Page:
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With recent nostalgia due to syndicated reruns of the original 1966 series on US television, Tsuburaya Productions started to find backing for a big budgeted screen version of their trademark superhero, Ultraman. The film was to be primarily for the US and book writer Don Glut penned a screenplay for the project titled "ULTRAMAN: HERO FROM THE STARS".

In the story, we discover that the dinosaurs never died out -- they have been evolving into intelligent creatures, waiting deep within the Earth for the right time to strike against humanity and reclaim the planet that was once theirs. When they strike the major cities of the world, a new Ultraman comes to Earth and inhabits the body of an Earth Defense soldier and together they fight against the advance dinosaurs. Eventually, things get so tough, that the other Ultra Beings appear to lend a hand. But it is during the film's climax that Ultra Seven, the title character of the acclaimed 1967 series, dies in the battle. Eventually, peace is restored to the world.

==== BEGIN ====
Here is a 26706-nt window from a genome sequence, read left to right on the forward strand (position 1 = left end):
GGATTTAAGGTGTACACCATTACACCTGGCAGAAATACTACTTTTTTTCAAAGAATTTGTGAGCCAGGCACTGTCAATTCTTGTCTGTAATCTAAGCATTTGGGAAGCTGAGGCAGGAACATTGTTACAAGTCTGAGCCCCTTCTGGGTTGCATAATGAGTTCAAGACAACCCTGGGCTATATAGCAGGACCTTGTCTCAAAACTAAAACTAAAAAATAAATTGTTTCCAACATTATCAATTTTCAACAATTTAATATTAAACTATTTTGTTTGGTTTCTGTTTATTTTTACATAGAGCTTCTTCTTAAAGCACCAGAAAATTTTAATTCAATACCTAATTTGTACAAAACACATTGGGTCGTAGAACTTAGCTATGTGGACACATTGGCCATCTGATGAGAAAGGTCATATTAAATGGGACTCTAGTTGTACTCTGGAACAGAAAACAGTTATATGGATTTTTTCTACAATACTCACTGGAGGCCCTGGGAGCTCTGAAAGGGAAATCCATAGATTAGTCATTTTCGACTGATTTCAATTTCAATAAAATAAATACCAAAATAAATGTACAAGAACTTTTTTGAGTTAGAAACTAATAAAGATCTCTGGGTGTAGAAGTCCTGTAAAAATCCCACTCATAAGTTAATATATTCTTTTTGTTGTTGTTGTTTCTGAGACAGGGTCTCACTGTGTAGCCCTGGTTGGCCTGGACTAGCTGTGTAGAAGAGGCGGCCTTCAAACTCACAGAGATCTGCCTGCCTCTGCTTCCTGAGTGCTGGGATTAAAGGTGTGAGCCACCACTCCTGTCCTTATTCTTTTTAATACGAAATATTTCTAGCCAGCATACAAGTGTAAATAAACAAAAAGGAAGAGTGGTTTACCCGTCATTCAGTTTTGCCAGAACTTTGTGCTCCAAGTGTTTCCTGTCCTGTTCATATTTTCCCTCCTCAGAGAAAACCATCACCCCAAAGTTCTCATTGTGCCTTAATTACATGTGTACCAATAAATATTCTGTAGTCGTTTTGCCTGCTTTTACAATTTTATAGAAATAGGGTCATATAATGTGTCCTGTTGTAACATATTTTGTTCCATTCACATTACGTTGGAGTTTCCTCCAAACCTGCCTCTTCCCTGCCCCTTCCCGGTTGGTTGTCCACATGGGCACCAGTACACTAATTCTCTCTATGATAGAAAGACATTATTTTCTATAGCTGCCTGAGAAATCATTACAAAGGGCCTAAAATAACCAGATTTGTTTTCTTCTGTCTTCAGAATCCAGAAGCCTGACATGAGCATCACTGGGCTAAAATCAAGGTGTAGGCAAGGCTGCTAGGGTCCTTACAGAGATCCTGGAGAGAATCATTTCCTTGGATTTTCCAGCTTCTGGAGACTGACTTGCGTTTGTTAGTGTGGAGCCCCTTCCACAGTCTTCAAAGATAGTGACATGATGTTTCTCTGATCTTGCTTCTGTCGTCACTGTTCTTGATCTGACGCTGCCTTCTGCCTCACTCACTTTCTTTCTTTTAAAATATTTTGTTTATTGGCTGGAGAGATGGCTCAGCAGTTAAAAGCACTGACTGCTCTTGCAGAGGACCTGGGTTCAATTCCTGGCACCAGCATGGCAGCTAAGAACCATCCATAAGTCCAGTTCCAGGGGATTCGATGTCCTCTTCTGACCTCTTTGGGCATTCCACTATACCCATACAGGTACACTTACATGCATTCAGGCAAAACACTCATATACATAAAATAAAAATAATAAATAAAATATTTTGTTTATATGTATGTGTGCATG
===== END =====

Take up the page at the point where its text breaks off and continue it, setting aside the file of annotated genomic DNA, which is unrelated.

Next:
Although one could assume that the nostalgia wasn't as big in the sates' as Tsuburaya Productions originally imagined and no American investors were secured, the real reason behind the film's failure to lift off the ground may lay with the screenplay itself. According to August Ragone of Henshin Online, who read the script back in fall of 1998; "I read Don Glut's screenplay, and with all due respect to Mr. Glut, it was terrible. Mind you, there were some good ideas, but the character of Ultraman was completely wrong and the human host was awful -- the screenplay had him doing some completely inane things, and there were plenty of SUPERMAN: THE MOTION PICTURE rip-offs, too (including a Lois Lane-type)". At one point of the story, the new Ultraman even tries to impress his girlfriend with his gigantic super-powers. (editor's note: I've only read a little of the screenplay, but I actually enjoyed it. Was it in line with the Ultraman mythos? No, not really, but as a film that intended to westernize the character, I thought it did fairly well. - Madison Carter

On a related side note, Intelligent, wrathful dinosaurs wanting the Earth back from bellow can also be seen in the 1977 Tsuburaya series "AIZENBORG", which is better known here in the US as "ATTACK OF THE SUPER MONSTERS"

Entry Written by Rafael C. Gonzalez
Special Thanks to Keith Akein and Augusr Ragone of Henshin Online